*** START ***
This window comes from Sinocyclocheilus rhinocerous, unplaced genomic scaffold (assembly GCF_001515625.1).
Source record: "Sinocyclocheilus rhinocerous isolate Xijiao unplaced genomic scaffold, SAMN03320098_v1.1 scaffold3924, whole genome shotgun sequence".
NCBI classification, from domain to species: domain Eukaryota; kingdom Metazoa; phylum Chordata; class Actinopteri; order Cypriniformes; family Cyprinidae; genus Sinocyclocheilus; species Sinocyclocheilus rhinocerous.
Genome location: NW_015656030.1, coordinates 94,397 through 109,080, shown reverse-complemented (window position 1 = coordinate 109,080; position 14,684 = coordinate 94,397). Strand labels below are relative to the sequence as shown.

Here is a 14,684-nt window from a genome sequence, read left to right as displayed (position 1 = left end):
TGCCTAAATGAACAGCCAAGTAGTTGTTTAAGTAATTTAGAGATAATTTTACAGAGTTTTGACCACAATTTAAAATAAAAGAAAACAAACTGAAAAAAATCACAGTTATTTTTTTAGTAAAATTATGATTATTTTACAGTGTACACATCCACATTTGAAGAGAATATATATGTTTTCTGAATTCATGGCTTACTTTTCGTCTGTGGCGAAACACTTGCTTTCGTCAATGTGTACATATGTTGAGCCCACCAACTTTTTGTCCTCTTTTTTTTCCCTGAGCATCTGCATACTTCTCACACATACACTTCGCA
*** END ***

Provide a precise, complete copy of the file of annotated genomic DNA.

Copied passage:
This window comes from Sinocyclocheilus rhinocerous, unplaced genomic scaffold (assembly GCF_001515625.1).
Source record: "Sinocyclocheilus rhinocerous isolate Xijiao unplaced genomic scaffold, SAMN03320098_v1.1 scaffold3924, whole genome shotgun sequence".
NCBI classification, from domain to species: domain Eukaryota; kingdom Metazoa; phylum Chordata; class Actinopteri; order Cypriniformes; family Cyprinidae; genus Sinocyclocheilus; species Sinocyclocheilus rhinocerous.
Genome location: NW_015656030.1, coordinates 94,397 through 109,080, shown reverse-complemented (window position 1 = coordinate 109,080; position 14,684 = coordinate 94,397). Strand labels below are relative to the sequence as shown.

Here is a 14,684-nt window from a genome sequence, read left to right as displayed (position 1 = left end):
TGCCTAAATGAACAGCCAAGTAGTTGTTTAAGTAATTTAGAGATAATTTTACAGAGTTTTGACCACAATTTAAAATAAAAGAAAACAAACTGAAAAAAATCACAGTTATTTTTTTAGTAAAATTATGATTATTTTACAGTGTACACATCCACATTTGAAGAGAATATATATGTTTTCTGAATTCATGGCTTACTTTTCGTCTGTGGCGAAACACTTGCTTTCGTCAATGTGTACATATGTTGAGCCCACCAACTTTTTGTCCTCTTTTTTTTCCCTGAGCATCTGCATACTTCTCACACATACACTTCGCA